what are robert crams kids names,i know their is abagail who married a kenny..
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Thank you for this very informative and well-sourced post. I am a Barker / Stickney descendant. Good job! 🙂
Thank you for this info. I am a descendant of Robert Cram via dau Abigail who also married Jacob DeWitt, whose family is on the proven loyalist list.
also, I found one article mention that Robert Cram had one son and 6 daughters. I can not find his wife’s name nor the other children’s names. Many descendants live in Canada still, per one DeWitt researcher that I read a report online. The article above, paragraph before this mentions Israel Kinney moving and moved along with the Morris Cory family. Morris Cory is another descendant of mine, md. into the DEWITTs as well. Maurice Cory is his official name. DeWITTS are proven loyalists, owned ships. I can not find Maurice or Morris CORY on the loyalist list but believe he was a loyalist as well.
I believe my ancestor, Ichabod Clark, was born here in 1777. What I know is that in 1800 in the Plantations around what is now Bangor, Maine, he and four other Clarks (an older Ichabod, two Josephs, and an Aaron) are listed as being ‘from St. John’ and that one of the Josephs and Benjamin Bubier both show up in Gagetown in the Studholm Report then in the same town in Maine later. Curiously Elias and Moses of the same town did not make the same journey.
Are there records of births and ancestries that can be found and any way to track these five Clarks as well as Thankful Clark and Elizabeth Clark (b. 1773)?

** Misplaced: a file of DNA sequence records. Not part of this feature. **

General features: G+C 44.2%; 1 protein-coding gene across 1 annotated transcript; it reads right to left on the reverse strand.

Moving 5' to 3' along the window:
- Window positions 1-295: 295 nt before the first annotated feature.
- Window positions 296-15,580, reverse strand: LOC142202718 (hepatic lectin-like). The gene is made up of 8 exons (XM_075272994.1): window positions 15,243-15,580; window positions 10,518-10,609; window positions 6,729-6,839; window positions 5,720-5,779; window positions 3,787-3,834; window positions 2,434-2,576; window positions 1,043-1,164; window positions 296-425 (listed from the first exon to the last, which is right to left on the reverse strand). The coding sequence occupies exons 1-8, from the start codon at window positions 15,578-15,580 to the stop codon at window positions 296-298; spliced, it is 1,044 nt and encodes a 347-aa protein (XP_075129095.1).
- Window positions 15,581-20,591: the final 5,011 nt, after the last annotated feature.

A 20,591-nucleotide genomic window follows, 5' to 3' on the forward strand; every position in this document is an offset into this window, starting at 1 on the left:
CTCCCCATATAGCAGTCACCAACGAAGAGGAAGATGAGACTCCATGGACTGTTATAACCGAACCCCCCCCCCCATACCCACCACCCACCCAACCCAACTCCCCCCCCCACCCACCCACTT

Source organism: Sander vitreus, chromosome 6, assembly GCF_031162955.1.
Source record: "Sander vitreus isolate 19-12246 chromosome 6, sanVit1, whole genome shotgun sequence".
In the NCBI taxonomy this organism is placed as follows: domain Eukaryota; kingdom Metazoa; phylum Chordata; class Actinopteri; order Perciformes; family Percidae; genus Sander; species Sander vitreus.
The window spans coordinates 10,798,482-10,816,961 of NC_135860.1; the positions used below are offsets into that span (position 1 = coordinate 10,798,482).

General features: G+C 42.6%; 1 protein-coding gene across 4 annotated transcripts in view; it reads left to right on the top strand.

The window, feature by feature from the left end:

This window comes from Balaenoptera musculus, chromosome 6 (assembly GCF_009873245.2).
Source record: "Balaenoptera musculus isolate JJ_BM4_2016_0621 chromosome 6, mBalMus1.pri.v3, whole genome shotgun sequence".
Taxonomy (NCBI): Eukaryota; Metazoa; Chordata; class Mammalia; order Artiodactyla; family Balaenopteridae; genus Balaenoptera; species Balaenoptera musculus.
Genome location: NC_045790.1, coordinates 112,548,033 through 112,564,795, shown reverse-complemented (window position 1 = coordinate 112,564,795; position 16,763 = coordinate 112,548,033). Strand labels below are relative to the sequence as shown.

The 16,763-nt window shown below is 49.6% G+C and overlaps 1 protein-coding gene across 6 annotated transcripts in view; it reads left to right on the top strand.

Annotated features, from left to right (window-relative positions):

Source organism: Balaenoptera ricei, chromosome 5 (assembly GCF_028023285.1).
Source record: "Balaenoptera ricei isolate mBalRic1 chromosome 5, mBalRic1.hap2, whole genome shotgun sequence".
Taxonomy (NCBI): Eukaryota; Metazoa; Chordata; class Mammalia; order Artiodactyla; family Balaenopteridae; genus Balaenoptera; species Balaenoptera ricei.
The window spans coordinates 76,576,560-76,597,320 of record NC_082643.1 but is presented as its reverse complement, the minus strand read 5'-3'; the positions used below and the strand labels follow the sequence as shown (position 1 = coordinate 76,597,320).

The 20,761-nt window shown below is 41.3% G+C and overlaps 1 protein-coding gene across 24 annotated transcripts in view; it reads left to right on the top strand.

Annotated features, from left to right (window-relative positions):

There is a birth listed in Sheffield in 1768 of a Joseph Clark to a Joseph Clark and wife Sarah. This son could hardly be the Joseph leasing land in Gagetown in 1783 (at age 15), not could the father (that Joseph had no family). I cannot tell if the father is the Joseph listed as an original settler of Maugerville or another – there is no shortage of Joseph’s in this story!
The father – or yet another Joseph – is claimed as accompanying Eddy in 1776, He is not on Eddy’s list of 63 names that left Nova Scotia with him, nor is Benjamin Bubier – so I assume that they stayed for some time. However he is among my five Clarks from the region and is further found in the 1790 census of Condaskeeg, Maine and is claimed to be one of the first settlers of Levant, Maine in 1789.
There is further confusion because the deed passed from Dr. Joseph Clarke to Joseph Clark in the books that do exist is in 1795 and is for the Loyalist Clark that was involved in driving the Baptists down to Sheffield.
Finally, the original settlers list “Joseph Clark, Widow Clark”… curious why the widow is listed separately. Also curious who she is – no history i have found suggests she was born with a name!
She is listed as Lot 47, but the measurements line up with lots 57 and 56 to Joseph Clark. Others with lots spelled out in Studholm are not on the lot maps I have found of first grantees and deeds.
I should add that Seth Noble married my Ichabod to Mary Lancaster in Bangor in 1796, so it is assumed that these five Clarks answered Seth Noble’s invitation to come settle Bangor
Thank you for this great web page. I’ve used it to help me link two of my ancesters (distant cousins, really) to the New England Planters: Mary Lucy Heath (1739-1824) who married John Bradley, and Ruth Fiske (1709-1801) who married Richard Estey. As an immgrant myself, this is especially interesting.